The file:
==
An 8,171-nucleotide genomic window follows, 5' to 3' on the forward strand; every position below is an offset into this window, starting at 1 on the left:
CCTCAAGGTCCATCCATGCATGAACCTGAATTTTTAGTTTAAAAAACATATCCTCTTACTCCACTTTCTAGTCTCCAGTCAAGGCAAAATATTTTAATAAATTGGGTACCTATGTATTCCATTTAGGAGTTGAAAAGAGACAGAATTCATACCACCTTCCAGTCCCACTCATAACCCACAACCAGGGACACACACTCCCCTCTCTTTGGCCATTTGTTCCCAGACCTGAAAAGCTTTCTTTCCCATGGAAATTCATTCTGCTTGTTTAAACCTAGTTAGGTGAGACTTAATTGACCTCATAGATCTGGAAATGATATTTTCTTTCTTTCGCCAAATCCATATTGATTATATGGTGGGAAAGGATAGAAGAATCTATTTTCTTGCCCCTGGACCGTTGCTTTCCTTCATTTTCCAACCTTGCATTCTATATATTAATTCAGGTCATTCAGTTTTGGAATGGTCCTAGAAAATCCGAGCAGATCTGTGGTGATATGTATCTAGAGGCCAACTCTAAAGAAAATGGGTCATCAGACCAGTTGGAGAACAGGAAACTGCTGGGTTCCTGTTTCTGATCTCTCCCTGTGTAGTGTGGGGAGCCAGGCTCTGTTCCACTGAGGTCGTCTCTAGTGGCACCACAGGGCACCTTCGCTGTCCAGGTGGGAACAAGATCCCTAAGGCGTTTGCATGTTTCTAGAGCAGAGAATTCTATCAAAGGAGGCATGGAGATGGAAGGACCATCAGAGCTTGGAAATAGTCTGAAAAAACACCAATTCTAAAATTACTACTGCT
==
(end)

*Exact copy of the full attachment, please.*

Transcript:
An 8,171-nucleotide genomic window follows, 5' to 3' on the forward strand; every position below is an offset into this window, starting at 1 on the left:
CCTCAAGGTCCATCCATGCATGAACCTGAATTTTTAGTTTAAAAAACATATCCTCTTACTCCACTTTCTAGTCTCCAGTCAAGGCAAAATATTTTAATAAATTGGGTACCTATGTATTCCATTTAGGAGTTGAAAAGAGACAGAATTCATACCACCTTCCAGTCCCACTCATAACCCACAACCAGGGACACACACTCCCCTCTCTTTGGCCATTTGTTCCCAGACCTGAAAAGCTTTCTTTCCCATGGAAATTCATTCTGCTTGTTTAAACCTAGTTAGGTGAGACTTAATTGACCTCATAGATCTGGAAATGATATTTTCTTTCTTTCGCCAAATCCATATTGATTATATGGTGGGAAAGGATAGAAGAATCTATTTTCTTGCCCCTGGACCGTTGCTTTCCTTCATTTTCCAACCTTGCATTCTATATATTAATTCAGGTCATTCAGTTTTGGAATGGTCCTAGAAAATCCGAGCAGATCTGTGGTGATATGTATCTAGAGGCCAACTCTAAAGAAAATGGGTCATCAGACCAGTTGGAGAACAGGAAACTGCTGGGTTCCTGTTTCTGATCTCTCCCTGTGTAGTGTGGGGAGCCAGGCTCTGTTCCACTGAGGTCGTCTCTAGTGGCACCACAGGGCACCTTCGCTGTCCAGGTGGGAACAAGATCCCTAAGGCGTTTGCATGTTTCTAGAGCAGAGAATTCTATCAAAGGAGGCATGGAGATGGAAGGACCATCAGAGCTTGGAAATAGTCTGAAAAAACACCAATTCTAAAATTACTACTGCT